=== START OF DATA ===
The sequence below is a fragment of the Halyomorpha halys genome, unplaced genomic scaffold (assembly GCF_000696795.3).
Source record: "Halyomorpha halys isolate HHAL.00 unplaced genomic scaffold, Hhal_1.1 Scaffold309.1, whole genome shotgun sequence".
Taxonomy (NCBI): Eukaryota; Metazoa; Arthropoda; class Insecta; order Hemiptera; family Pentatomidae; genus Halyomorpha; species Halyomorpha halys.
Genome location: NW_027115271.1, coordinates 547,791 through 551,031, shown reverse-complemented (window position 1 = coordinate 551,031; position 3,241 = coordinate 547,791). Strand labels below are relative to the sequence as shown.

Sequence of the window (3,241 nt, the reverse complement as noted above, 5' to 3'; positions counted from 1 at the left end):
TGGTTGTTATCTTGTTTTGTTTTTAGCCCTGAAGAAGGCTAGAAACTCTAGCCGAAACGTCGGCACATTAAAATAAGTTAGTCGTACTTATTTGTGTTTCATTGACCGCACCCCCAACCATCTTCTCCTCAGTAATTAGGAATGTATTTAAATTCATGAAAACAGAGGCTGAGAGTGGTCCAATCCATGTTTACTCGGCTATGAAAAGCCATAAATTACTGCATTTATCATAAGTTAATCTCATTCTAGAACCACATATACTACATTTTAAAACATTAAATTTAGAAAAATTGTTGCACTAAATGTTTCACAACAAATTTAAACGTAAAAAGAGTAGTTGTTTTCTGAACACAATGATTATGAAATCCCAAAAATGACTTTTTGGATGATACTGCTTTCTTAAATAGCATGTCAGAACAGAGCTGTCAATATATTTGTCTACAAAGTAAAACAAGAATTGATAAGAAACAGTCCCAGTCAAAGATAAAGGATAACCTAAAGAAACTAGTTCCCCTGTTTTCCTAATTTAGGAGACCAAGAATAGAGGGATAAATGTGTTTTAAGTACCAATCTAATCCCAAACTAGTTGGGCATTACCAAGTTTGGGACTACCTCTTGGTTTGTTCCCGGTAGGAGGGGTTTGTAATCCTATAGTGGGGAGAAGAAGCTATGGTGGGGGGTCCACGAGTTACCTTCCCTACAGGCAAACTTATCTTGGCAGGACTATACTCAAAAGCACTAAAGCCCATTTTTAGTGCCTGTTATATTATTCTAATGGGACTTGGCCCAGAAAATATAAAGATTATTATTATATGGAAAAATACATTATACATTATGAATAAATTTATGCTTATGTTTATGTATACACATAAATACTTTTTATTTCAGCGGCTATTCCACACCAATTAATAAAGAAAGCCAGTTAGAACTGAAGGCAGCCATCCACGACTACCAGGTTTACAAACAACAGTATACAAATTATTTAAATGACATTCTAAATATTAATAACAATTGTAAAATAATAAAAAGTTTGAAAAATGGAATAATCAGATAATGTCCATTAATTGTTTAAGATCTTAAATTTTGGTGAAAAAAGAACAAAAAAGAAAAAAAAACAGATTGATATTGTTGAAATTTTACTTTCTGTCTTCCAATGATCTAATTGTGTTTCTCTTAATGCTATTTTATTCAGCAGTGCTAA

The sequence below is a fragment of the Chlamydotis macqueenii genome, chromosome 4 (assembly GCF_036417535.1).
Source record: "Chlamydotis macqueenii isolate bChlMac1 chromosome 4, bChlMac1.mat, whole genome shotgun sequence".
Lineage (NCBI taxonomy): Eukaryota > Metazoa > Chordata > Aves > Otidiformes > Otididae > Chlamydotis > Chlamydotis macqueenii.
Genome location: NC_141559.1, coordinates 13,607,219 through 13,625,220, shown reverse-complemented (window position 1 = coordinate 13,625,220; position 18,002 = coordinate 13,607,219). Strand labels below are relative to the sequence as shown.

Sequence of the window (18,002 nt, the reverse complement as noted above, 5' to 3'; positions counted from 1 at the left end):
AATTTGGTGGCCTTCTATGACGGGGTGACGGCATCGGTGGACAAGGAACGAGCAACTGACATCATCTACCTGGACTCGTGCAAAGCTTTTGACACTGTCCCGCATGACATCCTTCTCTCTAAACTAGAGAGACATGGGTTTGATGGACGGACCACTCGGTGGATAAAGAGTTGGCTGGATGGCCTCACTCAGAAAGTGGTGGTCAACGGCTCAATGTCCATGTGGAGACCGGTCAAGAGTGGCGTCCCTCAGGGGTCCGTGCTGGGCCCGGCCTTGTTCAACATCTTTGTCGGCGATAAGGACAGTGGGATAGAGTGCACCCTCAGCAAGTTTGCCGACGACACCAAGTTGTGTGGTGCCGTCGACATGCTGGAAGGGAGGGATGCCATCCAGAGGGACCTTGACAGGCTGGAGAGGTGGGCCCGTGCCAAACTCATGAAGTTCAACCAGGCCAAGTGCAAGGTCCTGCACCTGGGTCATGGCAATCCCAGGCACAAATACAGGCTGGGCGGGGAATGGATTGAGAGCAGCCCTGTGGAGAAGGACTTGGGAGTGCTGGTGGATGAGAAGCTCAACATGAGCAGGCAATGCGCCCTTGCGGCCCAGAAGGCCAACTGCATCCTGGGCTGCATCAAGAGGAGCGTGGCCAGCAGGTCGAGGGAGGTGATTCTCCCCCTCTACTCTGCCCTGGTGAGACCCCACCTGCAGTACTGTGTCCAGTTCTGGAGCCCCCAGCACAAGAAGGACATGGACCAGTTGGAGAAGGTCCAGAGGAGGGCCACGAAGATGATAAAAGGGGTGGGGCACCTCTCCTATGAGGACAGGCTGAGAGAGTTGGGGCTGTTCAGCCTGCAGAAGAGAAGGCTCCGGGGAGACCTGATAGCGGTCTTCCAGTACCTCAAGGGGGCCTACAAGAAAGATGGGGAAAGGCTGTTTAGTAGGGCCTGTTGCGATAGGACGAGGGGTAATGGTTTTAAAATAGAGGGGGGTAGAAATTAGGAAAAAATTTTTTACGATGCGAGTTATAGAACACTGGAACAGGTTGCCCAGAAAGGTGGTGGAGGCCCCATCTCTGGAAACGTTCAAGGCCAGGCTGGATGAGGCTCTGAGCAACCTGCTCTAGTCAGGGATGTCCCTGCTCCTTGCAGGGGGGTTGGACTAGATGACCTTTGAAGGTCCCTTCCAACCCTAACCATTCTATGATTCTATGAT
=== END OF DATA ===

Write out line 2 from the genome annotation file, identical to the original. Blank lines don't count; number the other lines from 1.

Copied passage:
Source record: "Halyomorpha halys isolate HHAL.00 unplaced genomic scaffold, Hhal_1.1 Scaffold309.1, whole genome shotgun sequence".